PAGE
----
The 'International Migrants Day' event will be held at Seoul's Marronnier Park on Sunday, December 17th. The anniversary ceremony will begin at 3:00pm, and an arts and culture showcase titled 'A Beautiful Night with Migrant Workers' will take place at the student cafeteria of Seoul National University's Medical School starting at 5:00pm. The secretary general of the Migrant Worker Trade Union, Masum, has requested the active participation of migrant workers, their families, as well as Korean citizens in these events as one way to help protect migrant workers' human and labor rights.

On December 18th, several events for migrant workers will be held across the nation to celebrate 'International Migrant Day', in conjunction with celebrations around the globe. On December 16th, a cultural event named 'Friends of Asia' will be hosted at Chungshin (충신) church in Ilsan. On December 17th, a public awareness campaign and photography exhibition by migrant workers will be held at Yeonsandong subway station in Busan. As part of the celebrations, also on the 17th, a Korean speaking contest will be held at the Korea Migrant Workers Human Rights Center in Incheon.
While there are estimated to be 400,000 migrant workers residing in Korea, a staggering 200 million migrants celebrate 'International Migrant Day' throughout the world.

In government news...

Last week, the government introduced a new bill for legislation regarding migrant workers. The bill is tentatively being called the "Foreigner Treatment bill".

If this bill passes in the Parliament, it will aim to improve the living and working conditions of foreigners living in Korea, along with their families as well as political exiles already bearing official refugee status. This bill is also expected to improve the international reputation of Korea in terms labor and human rights.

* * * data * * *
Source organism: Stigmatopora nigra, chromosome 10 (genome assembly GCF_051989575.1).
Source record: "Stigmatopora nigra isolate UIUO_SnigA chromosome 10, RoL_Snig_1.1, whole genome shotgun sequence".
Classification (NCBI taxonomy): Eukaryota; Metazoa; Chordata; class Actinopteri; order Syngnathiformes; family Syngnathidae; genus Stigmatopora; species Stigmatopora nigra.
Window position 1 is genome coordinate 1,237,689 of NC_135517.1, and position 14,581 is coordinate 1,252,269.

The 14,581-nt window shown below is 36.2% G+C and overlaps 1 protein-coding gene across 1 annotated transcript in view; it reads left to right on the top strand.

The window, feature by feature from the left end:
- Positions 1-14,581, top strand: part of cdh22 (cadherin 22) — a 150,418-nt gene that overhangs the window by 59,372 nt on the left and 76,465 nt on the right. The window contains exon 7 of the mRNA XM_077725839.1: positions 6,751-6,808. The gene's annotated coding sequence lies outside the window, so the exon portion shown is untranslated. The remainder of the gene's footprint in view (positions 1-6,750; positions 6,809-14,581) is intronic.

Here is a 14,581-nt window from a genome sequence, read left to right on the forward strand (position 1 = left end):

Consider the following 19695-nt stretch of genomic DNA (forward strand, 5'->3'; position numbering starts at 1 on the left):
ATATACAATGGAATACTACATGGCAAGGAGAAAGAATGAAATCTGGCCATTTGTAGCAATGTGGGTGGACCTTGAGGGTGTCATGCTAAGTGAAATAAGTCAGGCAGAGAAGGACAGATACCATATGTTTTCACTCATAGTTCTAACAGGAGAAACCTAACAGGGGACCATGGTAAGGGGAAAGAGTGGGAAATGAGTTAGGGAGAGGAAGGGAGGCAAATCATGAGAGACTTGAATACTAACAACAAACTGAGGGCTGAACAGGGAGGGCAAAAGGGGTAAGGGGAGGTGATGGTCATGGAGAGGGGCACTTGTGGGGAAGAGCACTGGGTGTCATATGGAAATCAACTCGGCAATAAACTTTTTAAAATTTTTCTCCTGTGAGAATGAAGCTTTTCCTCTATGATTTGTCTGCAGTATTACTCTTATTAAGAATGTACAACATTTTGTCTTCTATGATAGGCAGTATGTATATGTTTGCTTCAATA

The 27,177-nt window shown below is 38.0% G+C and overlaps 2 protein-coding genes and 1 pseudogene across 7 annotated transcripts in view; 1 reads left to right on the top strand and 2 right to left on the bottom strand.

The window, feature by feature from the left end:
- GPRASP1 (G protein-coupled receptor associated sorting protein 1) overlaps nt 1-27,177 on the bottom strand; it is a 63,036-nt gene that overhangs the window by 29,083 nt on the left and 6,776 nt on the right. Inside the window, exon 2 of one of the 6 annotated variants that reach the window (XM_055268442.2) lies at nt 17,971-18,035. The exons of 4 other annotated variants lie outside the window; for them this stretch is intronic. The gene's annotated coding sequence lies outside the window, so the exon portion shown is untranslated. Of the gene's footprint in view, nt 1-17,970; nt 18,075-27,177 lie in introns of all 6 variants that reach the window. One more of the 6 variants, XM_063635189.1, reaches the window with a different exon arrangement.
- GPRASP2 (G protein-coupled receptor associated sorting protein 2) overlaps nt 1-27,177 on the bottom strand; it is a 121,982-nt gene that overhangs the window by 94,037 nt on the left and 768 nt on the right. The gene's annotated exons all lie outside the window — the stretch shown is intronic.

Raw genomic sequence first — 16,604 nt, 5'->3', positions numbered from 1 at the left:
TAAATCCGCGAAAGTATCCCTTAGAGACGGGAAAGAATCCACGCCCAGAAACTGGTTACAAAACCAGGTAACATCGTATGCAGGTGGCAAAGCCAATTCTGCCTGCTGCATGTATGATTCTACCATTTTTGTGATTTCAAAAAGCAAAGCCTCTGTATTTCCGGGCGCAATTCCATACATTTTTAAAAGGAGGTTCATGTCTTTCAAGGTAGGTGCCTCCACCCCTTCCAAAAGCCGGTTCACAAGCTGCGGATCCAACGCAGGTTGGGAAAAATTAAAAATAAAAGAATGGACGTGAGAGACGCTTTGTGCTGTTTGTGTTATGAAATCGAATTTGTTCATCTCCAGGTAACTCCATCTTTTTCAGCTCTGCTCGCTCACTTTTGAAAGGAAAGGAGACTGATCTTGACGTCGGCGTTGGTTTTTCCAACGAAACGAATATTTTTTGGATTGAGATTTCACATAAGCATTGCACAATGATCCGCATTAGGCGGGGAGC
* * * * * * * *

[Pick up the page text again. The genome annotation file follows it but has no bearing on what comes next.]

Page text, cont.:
But the government is anticipating wide criticism of the bill, considering the fact that the primary target group of this bill only extends to migrant workers with legal status, and leaves out the much larger group of undocumented migrant workers and political refugees without government recognized refugee status.

On December 5th, 'The World Distribution of Household Wealth' was published by the United Nations University-World Institute for Development Economics Research (UNU-WIDER). The authors note that income inequality is becoming a serious global issue. Among the richest 1% of individuals in the world, 37% reside in the United States and 27% in Japan. In other words, this means that more than half of the richest 1% of adults in the world reside in these two countries. This 1% also owns more than half of all global household wealth according to the institute's research. In contrast, the bottom 50% of the world's adult population own barely 1% of global wealth. In addition, the research shows that 2 out of the 100 richest individuals are Korean, and the Republic of Korea shares 1.11% of global wealth.